Pandemic in Los Angeles: Day 30

There are so many cuentos left to tell that it’s true we’ve only gotten started describing what the world has been, and what the world is turning out to be during this unusual time for our society. Today’s blog is the 30th in the series.

500 years from now, if civilization is able to make it through this century and four more, I wonder what people might think about our time. I wonder if we’ll look as small to them as say, the Meso-American empires might appear today in an old mural through Los Angeles: as part of a minute, foreign time and place of abstract facts and figures. As if all of it were almost unreal.

I want to think we’ve got far more attributes and articles about ourselves than people did centuries ago, but there is literally nothing to assure me. Well, with just one exception. There is JIMBO TIMES: The L.A. Storyteller, which is ultimately a time capsule for people (or other intelligent organisms?) many civilizations from ours today to experience a fraction of what this time and place was like for yours truly.

I know I’m not the only one who would appreciate our existence being seen and felt this way, and that for this reason, we’ve got to give it all we can, Los Angeles.

I also believe that if, after all, we are alone out here, as in, as the only ones who can truly see our lives for all their resplendent nature, then we better make what we see of ourselves worthwhile.

J.T.

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Pandemic in Los Angeles: Day 01

Today was an important flash through time and space, though one that began much differently from the day before, which now feels like something from a lifetime ago.

In the early morning I got up and almost immediately knew that I needed to show my body some care. It was due time. Perhaps two months, even, since I’d picked up the weights at home in the living room to work out my biceps, and since I’d done my sit-ups from the ground up for my abs.

The whole workout took me ten minutes more than an hour, and by the last round with the weights, I felt the iron ebbing heavily into the fiber of my whole being. But the relief from that pressure when I put the weights down was effervescent. It was uplifting. I let go of two months and more.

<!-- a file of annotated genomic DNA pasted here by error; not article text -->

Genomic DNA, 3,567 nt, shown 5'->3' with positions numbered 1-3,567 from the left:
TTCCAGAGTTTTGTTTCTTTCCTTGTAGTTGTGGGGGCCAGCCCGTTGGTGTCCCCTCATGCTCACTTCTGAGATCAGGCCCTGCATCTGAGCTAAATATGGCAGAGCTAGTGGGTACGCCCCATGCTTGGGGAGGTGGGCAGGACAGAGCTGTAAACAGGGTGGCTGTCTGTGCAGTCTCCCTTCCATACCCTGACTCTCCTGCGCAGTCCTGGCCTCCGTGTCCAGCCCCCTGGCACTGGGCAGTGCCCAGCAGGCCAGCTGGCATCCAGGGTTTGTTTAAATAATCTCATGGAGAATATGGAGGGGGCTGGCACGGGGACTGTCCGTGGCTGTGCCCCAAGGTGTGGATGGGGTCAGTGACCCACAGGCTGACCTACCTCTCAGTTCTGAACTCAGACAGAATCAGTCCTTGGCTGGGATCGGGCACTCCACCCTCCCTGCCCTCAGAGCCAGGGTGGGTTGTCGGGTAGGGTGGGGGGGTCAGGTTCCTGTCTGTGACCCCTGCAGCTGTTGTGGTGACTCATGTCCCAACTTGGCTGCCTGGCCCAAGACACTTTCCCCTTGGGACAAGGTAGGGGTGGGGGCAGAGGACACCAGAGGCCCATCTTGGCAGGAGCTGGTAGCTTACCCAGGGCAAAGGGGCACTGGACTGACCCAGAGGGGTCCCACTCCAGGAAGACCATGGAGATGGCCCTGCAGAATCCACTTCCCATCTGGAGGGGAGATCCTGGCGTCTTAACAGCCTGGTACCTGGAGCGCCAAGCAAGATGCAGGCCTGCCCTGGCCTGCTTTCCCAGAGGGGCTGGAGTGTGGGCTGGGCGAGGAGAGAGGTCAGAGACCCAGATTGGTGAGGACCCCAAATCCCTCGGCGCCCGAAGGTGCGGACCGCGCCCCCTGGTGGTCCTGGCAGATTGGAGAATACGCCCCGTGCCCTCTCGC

After the workout, I delved into a  fruitbowl that mom had blessed the center of the kitchen table with. I didn’t need much more then.

After slices of mangos and oranges and melons wet my palate, I knew I simply needed to walk to complete the self-care, though I had no idea just where I’d walk to. Outside it began to sprinkle.

As rain shone through the window, I took a moment to pause and get through just a handful of more pages for Leo Tolstoy’s War & Peace. I’m now just 30 pages away from putting the Russian ghost down for good.

Then, finally, when the rain let up some, I tied my shoelaces, said my parting words, and made my way out to the great unknown.

I’d walk all the way up to Echo Park, which glistened after the rain, and which after a glance through I’d walk back from. The path would be a stretch of just about five miles, or more than enough to fill two hours plus. The path remained with me through the afternoon.

By evening, as I planned for the next morning, I realized something: I am increasingly prepared for this next chapter with Los Angeles. I will give it my all. Tomorrow, I finish War & Peace.

J.T.